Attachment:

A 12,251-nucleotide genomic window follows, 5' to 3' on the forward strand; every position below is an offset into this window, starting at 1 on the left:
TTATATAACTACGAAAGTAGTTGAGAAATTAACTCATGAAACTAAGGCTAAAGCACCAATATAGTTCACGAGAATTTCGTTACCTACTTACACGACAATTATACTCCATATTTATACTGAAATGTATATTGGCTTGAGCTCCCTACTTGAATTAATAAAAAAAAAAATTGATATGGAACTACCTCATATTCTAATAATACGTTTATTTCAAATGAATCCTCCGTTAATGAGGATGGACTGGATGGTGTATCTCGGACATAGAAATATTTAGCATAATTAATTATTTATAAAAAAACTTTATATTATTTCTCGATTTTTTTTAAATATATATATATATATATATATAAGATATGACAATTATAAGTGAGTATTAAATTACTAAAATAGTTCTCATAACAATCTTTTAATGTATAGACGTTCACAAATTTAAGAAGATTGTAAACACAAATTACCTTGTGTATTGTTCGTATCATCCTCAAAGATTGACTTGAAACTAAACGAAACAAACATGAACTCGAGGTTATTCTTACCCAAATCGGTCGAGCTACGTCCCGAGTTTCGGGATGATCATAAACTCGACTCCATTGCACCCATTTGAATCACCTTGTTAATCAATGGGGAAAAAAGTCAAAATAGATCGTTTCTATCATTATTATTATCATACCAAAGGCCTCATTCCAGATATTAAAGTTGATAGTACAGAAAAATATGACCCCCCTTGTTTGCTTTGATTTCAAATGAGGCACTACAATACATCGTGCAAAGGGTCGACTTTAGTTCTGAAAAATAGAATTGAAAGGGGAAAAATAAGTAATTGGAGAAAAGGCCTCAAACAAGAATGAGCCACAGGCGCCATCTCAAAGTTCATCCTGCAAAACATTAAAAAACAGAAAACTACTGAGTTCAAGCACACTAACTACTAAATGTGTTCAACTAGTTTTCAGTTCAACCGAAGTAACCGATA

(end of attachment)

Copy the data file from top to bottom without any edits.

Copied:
A 12,251-nucleotide genomic window follows, 5' to 3' on the forward strand; every position below is an offset into this window, starting at 1 on the left:
TTATATAACTACGAAAGTAGTTGAGAAATTAACTCATGAAACTAAGGCTAAAGCACCAATATAGTTCACGAGAATTTCGTTACCTACTTACACGACAATTATACTCCATATTTATACTGAAATGTATATTGGCTTGAGCTCCCTACTTGAATTAATAAAAAAAAAAATTGATATGGAACTACCTCATATTCTAATAATACGTTTATTTCAAATGAATCCTCCGTTAATGAGGATGGACTGGATGGTGTATCTCGGACATAGAAATATTTAGCATAATTAATTATTTATAAAAAAACTTTATATTATTTCTCGATTTTTTTTAAATATATATATATATATATATATAAGATATGACAATTATAAGTGAGTATTAAATTACTAAAATAGTTCTCATAACAATCTTTTAATGTATAGACGTTCACAAATTTAAGAAGATTGTAAACACAAATTACCTTGTGTATTGTTCGTATCATCCTCAAAGATTGACTTGAAACTAAACGAAACAAACATGAACTCGAGGTTATTCTTACCCAAATCGGTCGAGCTACGTCCCGAGTTTCGGGATGATCATAAACTCGACTCCATTGCACCCATTTGAATCACCTTGTTAATCAATGGGGAAAAAAGTCAAAATAGATCGTTTCTATCATTATTATTATCATACCAAAGGCCTCATTCCAGATATTAAAGTTGATAGTACAGAAAAATATGACCCCCCTTGTTTGCTTTGATTTCAAATGAGGCACTACAATACATCGTGCAAAGGGTCGACTTTAGTTCTGAAAAATAGAATTGAAAGGGGAAAAATAAGTAATTGGAGAAAAGGCCTCAAACAAGAATGAGCCACAGGCGCCATCTCAAAGTTCATCCTGCAAAACATTAAAAAACAGAAAACTACTGAGTTCAAGCACACTAACTACTAAATGTGTTCAACTAGTTTTCAGTTCAACCGAAGTAACCGATA